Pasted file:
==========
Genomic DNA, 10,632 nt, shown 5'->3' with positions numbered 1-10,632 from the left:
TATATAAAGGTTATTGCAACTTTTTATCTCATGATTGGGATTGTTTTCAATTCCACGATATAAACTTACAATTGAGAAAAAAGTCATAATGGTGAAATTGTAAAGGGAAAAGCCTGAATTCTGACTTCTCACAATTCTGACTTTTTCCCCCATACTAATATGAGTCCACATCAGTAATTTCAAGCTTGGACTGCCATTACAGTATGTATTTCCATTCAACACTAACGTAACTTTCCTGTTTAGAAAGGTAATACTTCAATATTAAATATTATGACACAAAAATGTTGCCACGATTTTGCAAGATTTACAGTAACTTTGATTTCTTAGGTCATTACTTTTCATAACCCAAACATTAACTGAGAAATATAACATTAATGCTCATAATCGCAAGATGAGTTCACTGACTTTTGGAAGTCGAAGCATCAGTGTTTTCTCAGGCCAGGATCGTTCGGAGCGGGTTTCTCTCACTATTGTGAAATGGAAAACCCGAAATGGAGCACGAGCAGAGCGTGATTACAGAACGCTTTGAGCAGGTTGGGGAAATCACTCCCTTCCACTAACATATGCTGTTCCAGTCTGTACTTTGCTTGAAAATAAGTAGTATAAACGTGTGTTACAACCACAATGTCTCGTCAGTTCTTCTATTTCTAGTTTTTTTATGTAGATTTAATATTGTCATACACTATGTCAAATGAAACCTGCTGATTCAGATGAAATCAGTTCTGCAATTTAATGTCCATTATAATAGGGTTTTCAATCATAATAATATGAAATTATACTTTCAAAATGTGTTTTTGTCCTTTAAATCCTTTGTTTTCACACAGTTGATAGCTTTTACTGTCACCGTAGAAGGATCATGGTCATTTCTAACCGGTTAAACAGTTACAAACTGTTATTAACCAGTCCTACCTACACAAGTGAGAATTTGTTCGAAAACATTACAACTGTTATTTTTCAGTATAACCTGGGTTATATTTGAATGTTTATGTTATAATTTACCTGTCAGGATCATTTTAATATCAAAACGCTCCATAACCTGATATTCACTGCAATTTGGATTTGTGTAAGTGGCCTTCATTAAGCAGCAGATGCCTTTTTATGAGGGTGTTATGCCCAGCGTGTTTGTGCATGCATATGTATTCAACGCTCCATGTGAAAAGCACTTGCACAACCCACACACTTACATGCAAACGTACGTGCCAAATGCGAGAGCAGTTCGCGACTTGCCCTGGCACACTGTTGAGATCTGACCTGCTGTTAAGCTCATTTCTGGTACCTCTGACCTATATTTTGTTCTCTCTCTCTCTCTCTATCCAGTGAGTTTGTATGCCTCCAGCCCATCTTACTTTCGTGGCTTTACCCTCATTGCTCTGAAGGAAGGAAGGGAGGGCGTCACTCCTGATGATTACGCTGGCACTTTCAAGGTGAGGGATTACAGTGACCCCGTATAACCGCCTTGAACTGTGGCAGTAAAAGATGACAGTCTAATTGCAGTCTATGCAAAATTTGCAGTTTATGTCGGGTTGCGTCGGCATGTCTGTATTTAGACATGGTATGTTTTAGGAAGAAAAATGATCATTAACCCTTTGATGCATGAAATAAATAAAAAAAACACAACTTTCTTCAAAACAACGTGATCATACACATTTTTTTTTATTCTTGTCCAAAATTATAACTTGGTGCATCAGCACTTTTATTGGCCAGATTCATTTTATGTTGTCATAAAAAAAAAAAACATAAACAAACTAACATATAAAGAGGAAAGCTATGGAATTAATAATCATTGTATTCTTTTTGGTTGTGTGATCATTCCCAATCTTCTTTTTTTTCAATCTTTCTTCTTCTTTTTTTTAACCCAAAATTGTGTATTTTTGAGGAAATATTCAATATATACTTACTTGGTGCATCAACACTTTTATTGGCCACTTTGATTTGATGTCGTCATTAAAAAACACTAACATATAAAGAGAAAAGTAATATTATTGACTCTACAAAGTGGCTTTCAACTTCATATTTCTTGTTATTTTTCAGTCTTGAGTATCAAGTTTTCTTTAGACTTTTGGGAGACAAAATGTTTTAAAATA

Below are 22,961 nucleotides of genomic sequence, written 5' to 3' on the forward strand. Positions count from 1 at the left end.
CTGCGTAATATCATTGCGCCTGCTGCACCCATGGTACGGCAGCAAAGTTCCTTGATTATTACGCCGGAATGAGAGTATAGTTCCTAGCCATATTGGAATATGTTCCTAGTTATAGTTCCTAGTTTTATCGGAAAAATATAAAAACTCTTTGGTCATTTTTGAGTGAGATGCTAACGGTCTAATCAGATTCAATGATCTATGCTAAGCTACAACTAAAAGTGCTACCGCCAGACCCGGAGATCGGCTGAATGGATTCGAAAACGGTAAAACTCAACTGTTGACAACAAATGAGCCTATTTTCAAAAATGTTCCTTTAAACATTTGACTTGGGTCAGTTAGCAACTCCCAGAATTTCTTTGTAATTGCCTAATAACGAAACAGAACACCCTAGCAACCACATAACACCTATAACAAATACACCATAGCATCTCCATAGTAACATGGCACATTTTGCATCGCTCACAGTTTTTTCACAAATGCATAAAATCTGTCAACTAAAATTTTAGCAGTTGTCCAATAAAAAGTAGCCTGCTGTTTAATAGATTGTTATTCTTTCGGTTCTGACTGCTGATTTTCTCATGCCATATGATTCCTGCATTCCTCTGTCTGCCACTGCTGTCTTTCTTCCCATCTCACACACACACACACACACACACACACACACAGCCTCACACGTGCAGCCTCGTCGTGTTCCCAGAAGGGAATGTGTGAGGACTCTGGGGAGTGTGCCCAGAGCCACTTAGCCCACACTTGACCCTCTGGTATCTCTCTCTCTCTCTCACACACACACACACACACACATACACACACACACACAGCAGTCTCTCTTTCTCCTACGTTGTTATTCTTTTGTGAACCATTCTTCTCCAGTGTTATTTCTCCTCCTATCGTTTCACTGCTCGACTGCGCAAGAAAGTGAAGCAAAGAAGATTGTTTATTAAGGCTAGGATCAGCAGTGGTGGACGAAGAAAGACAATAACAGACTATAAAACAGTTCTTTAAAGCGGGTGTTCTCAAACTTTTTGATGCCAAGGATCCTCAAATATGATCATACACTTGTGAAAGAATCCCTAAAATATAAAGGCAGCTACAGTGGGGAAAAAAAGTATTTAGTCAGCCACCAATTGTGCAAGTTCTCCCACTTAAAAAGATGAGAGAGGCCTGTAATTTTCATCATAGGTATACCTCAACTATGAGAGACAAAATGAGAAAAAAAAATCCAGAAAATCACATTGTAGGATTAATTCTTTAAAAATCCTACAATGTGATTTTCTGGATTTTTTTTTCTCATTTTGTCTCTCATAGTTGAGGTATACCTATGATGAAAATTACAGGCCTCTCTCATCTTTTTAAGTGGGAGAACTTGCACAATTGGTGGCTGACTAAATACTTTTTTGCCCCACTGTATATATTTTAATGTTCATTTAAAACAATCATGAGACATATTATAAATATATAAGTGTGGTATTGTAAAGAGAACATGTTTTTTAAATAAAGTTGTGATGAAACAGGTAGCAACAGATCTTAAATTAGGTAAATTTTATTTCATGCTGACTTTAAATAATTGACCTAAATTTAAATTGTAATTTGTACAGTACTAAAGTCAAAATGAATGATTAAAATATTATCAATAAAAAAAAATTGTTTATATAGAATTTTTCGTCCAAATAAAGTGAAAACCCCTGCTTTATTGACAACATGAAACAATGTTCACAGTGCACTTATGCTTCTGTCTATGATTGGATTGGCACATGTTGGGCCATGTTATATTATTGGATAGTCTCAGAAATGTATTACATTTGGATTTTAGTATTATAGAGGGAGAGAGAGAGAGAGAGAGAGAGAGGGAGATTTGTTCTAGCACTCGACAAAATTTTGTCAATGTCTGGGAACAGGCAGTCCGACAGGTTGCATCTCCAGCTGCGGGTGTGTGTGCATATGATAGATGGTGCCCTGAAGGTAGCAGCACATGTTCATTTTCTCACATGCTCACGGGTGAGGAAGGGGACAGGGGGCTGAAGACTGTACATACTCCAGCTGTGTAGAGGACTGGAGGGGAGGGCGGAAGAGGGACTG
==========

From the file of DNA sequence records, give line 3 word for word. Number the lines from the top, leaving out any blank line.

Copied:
Below are 22,961 nucleotides of genomic sequence, written 5' to 3' on the forward strand. Positions count from 1 at the left end.